Federal law enforcement warning shoppers about online holiday buying; more than 4,600 counterfeit karaoke machines seized


CHESAPEAKE, Va. (WAVY) — Federal law enforcement officers and Amazon are teaming up to crack down on counterfeit products imported during the holiday shopping season.

Last month, the National Intellectual Property Rights Coordination Center (IPR Center) announced a partnership with Amazon to stop counterfit products from entering the country.

Jim Stitzel, who is the assistant special agent in charge of Homeland Security Investigations Norfolk, says they start to see more of these products this time of the year.

“Traditionally over the holidays, importation of counterfit goods goes way up. When you consider it’s a pandemic, more folks are shopping more and more online. That contributes to it,” he said.

Importing these items doesn’t just affect the economy.

Stitzel says it’s also a health and safety issue for families.

“Intellectual property rights is not just hurting the folks making the products, they’re real health and safety concerns with these,” he said. “Counterfeit products out there, whether it’s an electronic device that catches fire, medicine that hurts you, or an airbag that doesn’t deploy, or perfume that irritates your skin, there are real safety concerns at play here.”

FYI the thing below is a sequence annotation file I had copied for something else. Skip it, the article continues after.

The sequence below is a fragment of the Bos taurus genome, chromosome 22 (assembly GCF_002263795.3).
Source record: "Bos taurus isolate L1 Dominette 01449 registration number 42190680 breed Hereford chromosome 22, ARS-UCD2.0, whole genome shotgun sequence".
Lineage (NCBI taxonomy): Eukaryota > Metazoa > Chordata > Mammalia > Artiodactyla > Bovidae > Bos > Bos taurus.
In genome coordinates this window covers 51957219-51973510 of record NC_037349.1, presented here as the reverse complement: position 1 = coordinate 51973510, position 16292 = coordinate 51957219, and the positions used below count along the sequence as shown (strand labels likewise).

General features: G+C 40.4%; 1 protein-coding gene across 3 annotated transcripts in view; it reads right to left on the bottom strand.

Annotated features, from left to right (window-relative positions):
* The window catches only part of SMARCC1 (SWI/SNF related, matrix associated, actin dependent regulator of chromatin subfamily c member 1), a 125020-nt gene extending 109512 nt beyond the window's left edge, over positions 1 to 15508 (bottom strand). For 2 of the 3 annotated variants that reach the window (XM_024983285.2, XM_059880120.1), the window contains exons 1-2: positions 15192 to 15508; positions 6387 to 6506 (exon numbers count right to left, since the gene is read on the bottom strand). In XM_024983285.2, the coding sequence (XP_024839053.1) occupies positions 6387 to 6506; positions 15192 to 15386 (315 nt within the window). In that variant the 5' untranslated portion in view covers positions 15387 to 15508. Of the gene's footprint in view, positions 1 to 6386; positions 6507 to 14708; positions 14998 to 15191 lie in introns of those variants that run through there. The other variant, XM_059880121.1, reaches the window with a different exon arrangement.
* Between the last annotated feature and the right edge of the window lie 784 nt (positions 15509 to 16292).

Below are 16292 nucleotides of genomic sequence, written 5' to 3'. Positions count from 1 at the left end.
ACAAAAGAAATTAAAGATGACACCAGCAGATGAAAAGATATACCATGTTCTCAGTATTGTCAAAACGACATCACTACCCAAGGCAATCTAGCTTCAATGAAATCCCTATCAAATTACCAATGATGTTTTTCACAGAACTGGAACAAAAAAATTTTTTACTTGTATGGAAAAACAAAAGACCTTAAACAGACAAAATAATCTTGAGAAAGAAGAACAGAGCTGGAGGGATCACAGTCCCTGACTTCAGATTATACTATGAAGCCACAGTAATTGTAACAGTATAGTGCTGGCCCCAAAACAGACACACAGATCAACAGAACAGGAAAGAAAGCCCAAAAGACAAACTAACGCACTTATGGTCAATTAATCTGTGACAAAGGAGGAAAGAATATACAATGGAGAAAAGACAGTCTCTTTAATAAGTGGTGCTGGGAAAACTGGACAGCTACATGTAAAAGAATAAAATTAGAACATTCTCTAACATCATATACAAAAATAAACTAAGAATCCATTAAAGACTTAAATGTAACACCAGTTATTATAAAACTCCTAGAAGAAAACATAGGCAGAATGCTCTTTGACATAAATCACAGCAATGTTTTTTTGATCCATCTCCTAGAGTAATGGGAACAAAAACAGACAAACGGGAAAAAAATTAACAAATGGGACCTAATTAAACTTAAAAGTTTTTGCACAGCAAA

10 On Your Side met Stitzel and Louis Rossero, a chief customs and border protection officer, at the Customs and Border Protection Examination Warehouse in Chesapeake to look at thousands of counterfeit karaoke machines.

The machines originated in China and were on their way to Amazon.

Rossero says it’s the third shipment they’ve gotten in month. This one had more than 4,600 machines.

Officers can usually tell if they’re counterfeit due to spelling, printing, and logo mistakes, according to Rossero.

He says they were notified about the machines due to copyrighted images that were used.

“They have counterfeit SanDisk and USB logos on them, which are intellectually protected,” Rossero said.

Rossero says it’s a busy time of the year for them, but things start to pick up in the summer ahead of the holiday season.

Other counterfeit items they’ve had issues within the past are hoverboards. He says there are a number of other products they come across.

To make sure you’re not buying counterfeit products, Rossero says it’s important to do some research before you buy items online.

“Be careful where you’re buying from. Buy from reputable places. If the price is too good, probably means there’s something wrong with it. Make sure you read the reviews and do your due diligence when shopping online,” he said.

To learn more about Operation Fulfilled Action, click here.

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